The problem with DISCAS is it recommends some uncomfortably large displays for small rooms. As an example, let’s say we need a huddle room that is used to review spreadsheets. The 4/6/8 Rule recommends a 55” display (28” screen height) for a furthest viewer that is 14’ from the screen. Assuming a 1080P source and the default MS 11 point font size, the “element” for this use case is a lower-case “e”, which takes up only 6 of the 1,080 vertical pixels...or a “0.5 %EH”. Using DISCAS, with a furthest viewer of 14’ and a 0.5 %EH, a 24’ screen (166” screen height!) is required. Obviously, this won’t work in most huddle rooms. In fact, it physically won’t fit in most huddle rooms.

WHERE ARE THINGS NOW?

Funnily enough, most designers have adopted DISCAS, but they adjust their %EH to be 2%, 3%, or 4%...which just so happen to align with the 4/6/8 Rule. Old habits die hard, I guess. And, for your information, a 3 %EH on a 1080P screen means that the minimum font size use for presentation materials should be more than 48 point. That is a difficult ask for most users when using presentation software, let alone spreadsheets.

WHICH METHOD IS BEST FOR DETERMINING DISPLAY SIZE?

So, how should we determine displays sizes? Keep the 4/6/8 Rule? Use DISCAS with some fudged %EHs? My recommendation is to have the users decide. Base the decision on their human experience. Ask the “representative user” (average everything) to pull up the typical material that will be shown in the room on their screen at home with the resolution and font size they prefer. Then ask them to move their chair back until they can no longer comfortably read or discern the elements on the screen. Measure how far they are from the screen... and that’s the user-centered screen size standard. I can proofread this document comfortably from 50” away (furthest viewer). The image is 12” high. Therefore, my user-centered screen size standard is that the furthest viewer should be less than 4.2x the image height away. In our 14’ furthest viewer huddle room example from before, this would result in requiring a 75” display to satisfy my needs. This is certainly larger than the 55” display recommended by the 4/6/8 Rule... but way more reasonable than the 24’ (288”!) screen recommended by DISCAS. When we base our design decisions on the human experience of the users of these spaces, it may be easier to justify than basing them on nebulous rules or standards. This may result in display sizes larger than we are used to, but we won’t have users squinting as they attempt to enter their usernames and passwords.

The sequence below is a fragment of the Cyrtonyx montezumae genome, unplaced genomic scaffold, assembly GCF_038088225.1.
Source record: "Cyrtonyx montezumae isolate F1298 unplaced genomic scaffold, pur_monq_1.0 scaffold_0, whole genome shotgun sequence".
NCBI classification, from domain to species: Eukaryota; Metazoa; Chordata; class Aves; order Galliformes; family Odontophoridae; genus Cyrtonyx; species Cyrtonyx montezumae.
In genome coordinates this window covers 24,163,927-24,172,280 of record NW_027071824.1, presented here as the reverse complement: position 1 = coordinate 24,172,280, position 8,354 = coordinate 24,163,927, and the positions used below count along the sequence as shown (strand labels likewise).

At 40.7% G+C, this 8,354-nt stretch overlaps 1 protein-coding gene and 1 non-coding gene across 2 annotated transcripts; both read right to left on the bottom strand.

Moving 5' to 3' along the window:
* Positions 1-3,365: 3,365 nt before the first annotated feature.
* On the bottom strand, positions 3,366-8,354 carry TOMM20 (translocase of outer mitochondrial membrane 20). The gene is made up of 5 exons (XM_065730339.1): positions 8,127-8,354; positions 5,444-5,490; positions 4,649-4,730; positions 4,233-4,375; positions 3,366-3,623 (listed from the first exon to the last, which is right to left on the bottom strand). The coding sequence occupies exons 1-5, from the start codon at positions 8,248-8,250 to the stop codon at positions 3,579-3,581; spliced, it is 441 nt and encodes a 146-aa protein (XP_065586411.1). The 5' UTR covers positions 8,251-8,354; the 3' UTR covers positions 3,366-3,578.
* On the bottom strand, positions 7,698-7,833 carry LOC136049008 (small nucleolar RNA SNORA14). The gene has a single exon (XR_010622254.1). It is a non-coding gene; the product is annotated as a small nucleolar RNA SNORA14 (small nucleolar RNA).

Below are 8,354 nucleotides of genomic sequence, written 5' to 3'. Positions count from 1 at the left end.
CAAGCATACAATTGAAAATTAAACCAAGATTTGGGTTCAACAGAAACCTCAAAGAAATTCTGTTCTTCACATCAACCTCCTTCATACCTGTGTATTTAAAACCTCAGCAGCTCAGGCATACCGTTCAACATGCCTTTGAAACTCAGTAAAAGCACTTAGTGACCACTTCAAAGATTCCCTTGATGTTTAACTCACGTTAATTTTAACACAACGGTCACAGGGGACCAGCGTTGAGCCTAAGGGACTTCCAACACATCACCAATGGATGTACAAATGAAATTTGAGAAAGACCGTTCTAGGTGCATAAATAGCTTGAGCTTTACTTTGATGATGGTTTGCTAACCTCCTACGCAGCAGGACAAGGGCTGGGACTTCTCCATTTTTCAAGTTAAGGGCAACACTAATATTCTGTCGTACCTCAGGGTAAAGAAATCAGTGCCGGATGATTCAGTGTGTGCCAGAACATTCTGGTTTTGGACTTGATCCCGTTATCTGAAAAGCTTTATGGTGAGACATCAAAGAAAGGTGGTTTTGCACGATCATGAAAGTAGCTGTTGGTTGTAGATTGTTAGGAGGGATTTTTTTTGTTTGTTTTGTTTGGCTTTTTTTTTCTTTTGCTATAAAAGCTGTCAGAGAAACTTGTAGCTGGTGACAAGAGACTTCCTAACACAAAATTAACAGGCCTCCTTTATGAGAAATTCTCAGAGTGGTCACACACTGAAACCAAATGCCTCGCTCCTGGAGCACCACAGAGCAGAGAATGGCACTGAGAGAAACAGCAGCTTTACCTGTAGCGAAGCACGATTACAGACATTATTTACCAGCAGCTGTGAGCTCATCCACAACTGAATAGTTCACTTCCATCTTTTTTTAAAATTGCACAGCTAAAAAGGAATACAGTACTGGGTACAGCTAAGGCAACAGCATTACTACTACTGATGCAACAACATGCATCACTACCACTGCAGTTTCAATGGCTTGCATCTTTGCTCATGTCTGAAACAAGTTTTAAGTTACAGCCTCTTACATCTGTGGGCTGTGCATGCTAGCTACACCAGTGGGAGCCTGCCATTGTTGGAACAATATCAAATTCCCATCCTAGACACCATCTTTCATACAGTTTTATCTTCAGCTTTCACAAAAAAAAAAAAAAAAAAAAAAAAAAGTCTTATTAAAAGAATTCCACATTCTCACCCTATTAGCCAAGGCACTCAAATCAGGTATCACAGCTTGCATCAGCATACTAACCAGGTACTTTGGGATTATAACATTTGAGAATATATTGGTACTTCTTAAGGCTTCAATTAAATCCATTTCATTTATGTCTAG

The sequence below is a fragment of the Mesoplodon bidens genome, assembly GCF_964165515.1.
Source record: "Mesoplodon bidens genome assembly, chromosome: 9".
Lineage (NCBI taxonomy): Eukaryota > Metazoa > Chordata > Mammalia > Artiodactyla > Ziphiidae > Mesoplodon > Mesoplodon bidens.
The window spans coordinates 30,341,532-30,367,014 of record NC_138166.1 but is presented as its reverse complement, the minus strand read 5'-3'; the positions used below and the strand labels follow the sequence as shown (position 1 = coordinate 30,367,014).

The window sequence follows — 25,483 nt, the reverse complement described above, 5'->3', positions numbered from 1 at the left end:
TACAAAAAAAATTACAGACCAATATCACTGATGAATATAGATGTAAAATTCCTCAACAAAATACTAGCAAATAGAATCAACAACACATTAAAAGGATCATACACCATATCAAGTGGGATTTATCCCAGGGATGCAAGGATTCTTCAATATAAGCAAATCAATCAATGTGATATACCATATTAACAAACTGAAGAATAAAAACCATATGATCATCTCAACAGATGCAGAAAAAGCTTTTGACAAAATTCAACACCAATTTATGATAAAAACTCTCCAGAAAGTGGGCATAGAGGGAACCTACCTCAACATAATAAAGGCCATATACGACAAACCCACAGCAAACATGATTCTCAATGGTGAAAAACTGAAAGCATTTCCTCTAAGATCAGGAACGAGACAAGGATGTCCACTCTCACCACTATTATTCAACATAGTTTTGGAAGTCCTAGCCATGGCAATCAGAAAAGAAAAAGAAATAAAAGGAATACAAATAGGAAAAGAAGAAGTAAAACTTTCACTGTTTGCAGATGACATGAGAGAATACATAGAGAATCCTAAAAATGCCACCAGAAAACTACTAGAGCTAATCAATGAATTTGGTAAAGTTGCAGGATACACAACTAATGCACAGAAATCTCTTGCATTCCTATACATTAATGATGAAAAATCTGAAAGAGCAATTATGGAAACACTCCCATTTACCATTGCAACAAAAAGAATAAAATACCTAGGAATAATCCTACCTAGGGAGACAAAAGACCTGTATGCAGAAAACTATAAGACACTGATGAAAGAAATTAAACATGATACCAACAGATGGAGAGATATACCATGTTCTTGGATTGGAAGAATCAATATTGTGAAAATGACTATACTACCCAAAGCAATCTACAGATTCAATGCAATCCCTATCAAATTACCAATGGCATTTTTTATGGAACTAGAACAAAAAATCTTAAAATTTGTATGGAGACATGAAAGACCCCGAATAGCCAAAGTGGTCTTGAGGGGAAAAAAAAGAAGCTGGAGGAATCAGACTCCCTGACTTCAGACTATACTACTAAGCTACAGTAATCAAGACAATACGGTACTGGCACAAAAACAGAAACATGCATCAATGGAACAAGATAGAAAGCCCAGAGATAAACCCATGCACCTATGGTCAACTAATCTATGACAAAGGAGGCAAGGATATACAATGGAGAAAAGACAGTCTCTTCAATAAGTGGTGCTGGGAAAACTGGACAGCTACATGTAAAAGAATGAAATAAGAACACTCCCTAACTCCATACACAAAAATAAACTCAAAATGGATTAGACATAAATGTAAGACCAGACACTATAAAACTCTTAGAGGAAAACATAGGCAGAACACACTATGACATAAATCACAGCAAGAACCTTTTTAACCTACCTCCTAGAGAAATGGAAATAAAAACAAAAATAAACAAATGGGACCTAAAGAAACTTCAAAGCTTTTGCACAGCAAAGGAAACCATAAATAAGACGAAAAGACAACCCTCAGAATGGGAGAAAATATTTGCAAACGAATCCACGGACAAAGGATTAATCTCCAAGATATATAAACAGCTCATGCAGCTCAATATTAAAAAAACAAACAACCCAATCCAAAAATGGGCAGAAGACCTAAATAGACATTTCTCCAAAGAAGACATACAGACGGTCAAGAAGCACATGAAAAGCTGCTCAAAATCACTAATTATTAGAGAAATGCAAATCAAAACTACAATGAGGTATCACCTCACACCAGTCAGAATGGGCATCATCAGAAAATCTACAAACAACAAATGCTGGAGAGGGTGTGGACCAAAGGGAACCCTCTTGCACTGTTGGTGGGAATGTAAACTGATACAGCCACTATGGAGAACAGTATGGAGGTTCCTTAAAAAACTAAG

NEXT STEPS

Interested in learning more about Quality Standards in AV? Continue reading The Qualiverse articles or get connected with us! You can contact us here or click the chat box below to connect instantly. We look forward to chatting with you!